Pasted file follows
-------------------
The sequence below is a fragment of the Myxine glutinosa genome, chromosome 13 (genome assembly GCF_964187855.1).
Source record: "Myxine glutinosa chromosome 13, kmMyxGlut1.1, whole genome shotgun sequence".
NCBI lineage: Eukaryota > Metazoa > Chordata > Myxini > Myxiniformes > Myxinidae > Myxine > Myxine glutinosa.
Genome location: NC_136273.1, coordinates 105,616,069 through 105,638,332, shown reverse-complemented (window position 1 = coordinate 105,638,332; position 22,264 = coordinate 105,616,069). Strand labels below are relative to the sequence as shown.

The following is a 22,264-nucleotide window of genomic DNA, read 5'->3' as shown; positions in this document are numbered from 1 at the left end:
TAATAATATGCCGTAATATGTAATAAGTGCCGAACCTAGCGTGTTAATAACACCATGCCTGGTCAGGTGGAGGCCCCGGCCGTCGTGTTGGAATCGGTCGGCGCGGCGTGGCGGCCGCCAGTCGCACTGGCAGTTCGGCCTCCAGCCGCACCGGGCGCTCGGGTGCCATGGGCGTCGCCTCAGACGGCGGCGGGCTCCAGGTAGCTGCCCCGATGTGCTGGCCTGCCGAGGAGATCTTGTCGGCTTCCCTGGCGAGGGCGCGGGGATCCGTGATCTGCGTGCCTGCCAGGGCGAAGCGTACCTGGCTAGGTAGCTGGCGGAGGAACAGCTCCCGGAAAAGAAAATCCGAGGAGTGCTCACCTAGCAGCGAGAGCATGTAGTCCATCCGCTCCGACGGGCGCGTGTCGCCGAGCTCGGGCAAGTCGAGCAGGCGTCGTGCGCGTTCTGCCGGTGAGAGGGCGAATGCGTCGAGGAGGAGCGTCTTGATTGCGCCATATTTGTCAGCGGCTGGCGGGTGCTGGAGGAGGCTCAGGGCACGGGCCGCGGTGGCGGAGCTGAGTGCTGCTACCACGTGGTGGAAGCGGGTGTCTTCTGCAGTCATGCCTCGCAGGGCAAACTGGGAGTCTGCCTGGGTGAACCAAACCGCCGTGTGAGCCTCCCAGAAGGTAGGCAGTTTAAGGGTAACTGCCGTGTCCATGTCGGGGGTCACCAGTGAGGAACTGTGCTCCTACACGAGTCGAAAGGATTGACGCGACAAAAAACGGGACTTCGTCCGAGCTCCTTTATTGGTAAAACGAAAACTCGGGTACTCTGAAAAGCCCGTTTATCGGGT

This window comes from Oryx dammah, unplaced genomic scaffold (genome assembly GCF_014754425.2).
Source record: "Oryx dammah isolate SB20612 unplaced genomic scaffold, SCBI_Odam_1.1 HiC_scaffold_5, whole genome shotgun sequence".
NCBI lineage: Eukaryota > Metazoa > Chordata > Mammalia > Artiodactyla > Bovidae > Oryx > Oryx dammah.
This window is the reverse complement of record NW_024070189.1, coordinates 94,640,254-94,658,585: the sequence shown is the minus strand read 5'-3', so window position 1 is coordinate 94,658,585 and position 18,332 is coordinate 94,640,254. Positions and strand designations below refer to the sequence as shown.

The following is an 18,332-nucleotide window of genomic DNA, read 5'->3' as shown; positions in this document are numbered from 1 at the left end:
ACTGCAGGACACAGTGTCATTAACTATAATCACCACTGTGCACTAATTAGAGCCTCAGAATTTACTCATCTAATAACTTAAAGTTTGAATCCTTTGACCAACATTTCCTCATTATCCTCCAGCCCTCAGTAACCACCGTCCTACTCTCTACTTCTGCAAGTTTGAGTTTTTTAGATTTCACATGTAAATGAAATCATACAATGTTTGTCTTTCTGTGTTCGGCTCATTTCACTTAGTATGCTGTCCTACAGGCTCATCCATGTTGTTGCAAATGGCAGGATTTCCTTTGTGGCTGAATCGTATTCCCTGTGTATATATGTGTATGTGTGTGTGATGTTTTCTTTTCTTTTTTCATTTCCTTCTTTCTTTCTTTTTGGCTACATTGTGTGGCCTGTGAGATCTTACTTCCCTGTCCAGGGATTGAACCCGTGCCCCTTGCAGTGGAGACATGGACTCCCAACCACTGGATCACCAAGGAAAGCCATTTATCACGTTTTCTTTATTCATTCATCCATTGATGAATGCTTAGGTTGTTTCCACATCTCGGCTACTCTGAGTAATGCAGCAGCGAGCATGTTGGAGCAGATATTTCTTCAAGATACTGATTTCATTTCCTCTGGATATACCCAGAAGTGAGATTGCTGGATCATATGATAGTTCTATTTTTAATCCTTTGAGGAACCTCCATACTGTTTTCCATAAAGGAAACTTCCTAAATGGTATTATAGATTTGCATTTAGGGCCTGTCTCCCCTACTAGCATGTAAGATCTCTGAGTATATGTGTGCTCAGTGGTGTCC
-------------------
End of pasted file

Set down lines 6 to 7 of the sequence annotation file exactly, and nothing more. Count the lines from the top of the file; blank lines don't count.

TAATAATATGCCGTAATATGTAATAAGTGCCGAACCTAGCGTGTTAATAACACCATGCCTGGTCAGGTGGAGGCCCCGGCCGTCGTGTTGGAATCGGTCGGCGCGGCGTGGCGGCCGCCAGTCGCACTGGCAGTTCGGCCTCCAGCCGCACCGGGCGCTCGGGTGCCATGGGCGTCGCCTCAGACGGCGGCGGGCTCCAGGTAGCTGCCCCGATGTGCTGGCCTGCCGAGGAGATCTTGTCGGCTTCCCTGGCGAGGGCGCGGGGATCCGTGATCTGCGTGCCTGCCAGGGCGAAGCGTACCTGGCTAGGTAGCTGGCGGAGGAACAGCTCCCGGAAAAGAAAATCCGAGGAGTGCTCACCTAGCAGCGAGAGCATGTAGTCCATCCGCTCCGACGGGCGCGTGTCGCCGAGCTCGGGCAAGTCGAGCAGGCGTCGTGCGCGTTCTGCCGGTGAGAGGGCGAATGCGTCGAGGAGGAGCGTCTTGATTGCGCCATATTTGTCAGCGGCTGGCGGGTGCTGGAGGAGGCTCAGGGCACGGGCCGCGGTGGCGGAGCTGAGTGCTGCTACCACGTGGTGGAAGCGGGTGTCTTCTGCAGTCATGCCTCGCAGGGCAAACTGGGAGTCTGCCTGGGTGAACCAAACCGCCGTGTGAGCCTCCCAGAAGGTAGGCAGTTTAAGGGTAACTGCCGTGTCCATGTCGGGGGTCACCAGTGAGGAACTGTGCTCCTACACGAGTCGAAAGGATTGACGCGACAAAAAACGGGACTTCGTCCGAGCTCCTTTATTGGTAAAACGAAAACTCGGGTACTCTGAAAAGCCCGTTTATCGGGT

This window comes from Oryx dammah, unplaced genomic scaffold (genome assembly GCF_014754425.2).